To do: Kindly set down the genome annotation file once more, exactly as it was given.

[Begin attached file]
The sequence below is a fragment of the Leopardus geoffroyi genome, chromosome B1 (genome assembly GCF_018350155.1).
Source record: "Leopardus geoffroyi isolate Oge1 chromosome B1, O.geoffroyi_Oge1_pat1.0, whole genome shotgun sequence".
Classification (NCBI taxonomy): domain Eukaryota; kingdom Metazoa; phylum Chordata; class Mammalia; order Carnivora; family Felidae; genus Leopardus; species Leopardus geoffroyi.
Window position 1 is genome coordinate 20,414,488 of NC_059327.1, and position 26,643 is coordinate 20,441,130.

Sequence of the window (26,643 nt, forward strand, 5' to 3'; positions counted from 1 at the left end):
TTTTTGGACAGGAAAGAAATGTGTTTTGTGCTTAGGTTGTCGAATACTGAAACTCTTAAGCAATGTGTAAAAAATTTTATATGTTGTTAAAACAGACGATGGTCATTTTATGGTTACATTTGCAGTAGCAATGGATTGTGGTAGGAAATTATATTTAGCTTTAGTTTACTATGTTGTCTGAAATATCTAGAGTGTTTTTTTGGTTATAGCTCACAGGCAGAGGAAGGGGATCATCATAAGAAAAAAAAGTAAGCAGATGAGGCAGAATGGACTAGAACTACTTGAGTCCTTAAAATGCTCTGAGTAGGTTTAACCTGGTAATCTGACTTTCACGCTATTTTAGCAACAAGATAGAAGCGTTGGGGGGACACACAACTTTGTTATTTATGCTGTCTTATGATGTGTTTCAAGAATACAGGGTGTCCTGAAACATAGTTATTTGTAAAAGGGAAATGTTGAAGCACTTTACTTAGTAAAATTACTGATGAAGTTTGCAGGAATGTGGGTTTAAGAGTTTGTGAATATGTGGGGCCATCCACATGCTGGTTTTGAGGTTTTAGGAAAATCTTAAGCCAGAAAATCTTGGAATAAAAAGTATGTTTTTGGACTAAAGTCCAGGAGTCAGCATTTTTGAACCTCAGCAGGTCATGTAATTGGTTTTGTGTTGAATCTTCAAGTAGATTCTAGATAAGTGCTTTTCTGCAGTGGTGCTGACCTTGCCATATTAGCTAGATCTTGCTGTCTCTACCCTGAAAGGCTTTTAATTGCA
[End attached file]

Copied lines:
The sequence below is a fragment of the Leopardus geoffroyi genome, chromosome B1 (genome assembly GCF_018350155.1).
Source record: "Leopardus geoffroyi isolate Oge1 chromosome B1, O.geoffroyi_Oge1_pat1.0, whole genome shotgun sequence".
Classification (NCBI taxonomy): domain Eukaryota; kingdom Metazoa; phylum Chordata; class Mammalia; order Carnivora; family Felidae; genus Leopardus; species Leopardus geoffroyi.
Window position 1 is genome coordinate 20,414,488 of NC_059327.1, and position 26,643 is coordinate 20,441,130.

Sequence of the window (26,643 nt, forward strand, 5' to 3'; positions counted from 1 at the left end):
TTTTTGGACAGGAAAGAAATGTGTTTTGTGCTTAGGTTGTCGAATACTGAAACTCTTAAGCAATGTGTAAAAAATTTTATATGTTGTTAAAACAGACGATGGTCATTTTATGGTTACATTTGCAGTAGCAATGGATTGTGGTAGGAAATTATATTTAGCTTTAGTTTACTATGTTGTCTGAAATATCTAGAGTGTTTTTTTGGTTATAGCTCACAGGCAGAGGAAGGGGATCATCATAAGAAAAAAAAGTAAGCAGATGAGGCAGAATGGACTAGAACTACTTGAGTCCTTAAAATGCTCTGAGTAGGTTTAACCTGGTAATCTGACTTTCACGCTATTTTAGCAACAAGATAGAAGCGTTGGGGGGACACACAACTTTGTTATTTATGCTGTCTTATGATGTGTTTCAAGAATACAGGGTGTCCTGAAACATAGTTATTTGTAAAAGGGAAATGTTGAAGCACTTTACTTAGTAAAATTACTGATGAAGTTTGCAGGAATGTGGGTTTAAGAGTTTGTGAATATGTGGGGCCATCCACATGCTGGTTTTGAGGTTTTAGGAAAATCTTAAGCCAGAAAATCTTGGAATAAAAAGTATGTTTTTGGACTAAAGTCCAGGAGTCAGCATTTTTGAACCTCAGCAGGTCATGTAATTGGTTTTGTGTTGAATCTTCAAGTAGATTCTAGATAAGTGCTTTTCTGCAGTGGTGCTGACCTTGCCATATTAGCTAGATCTTGCTGTCTCTACCCTGAAAGGCTTTTAATTGCA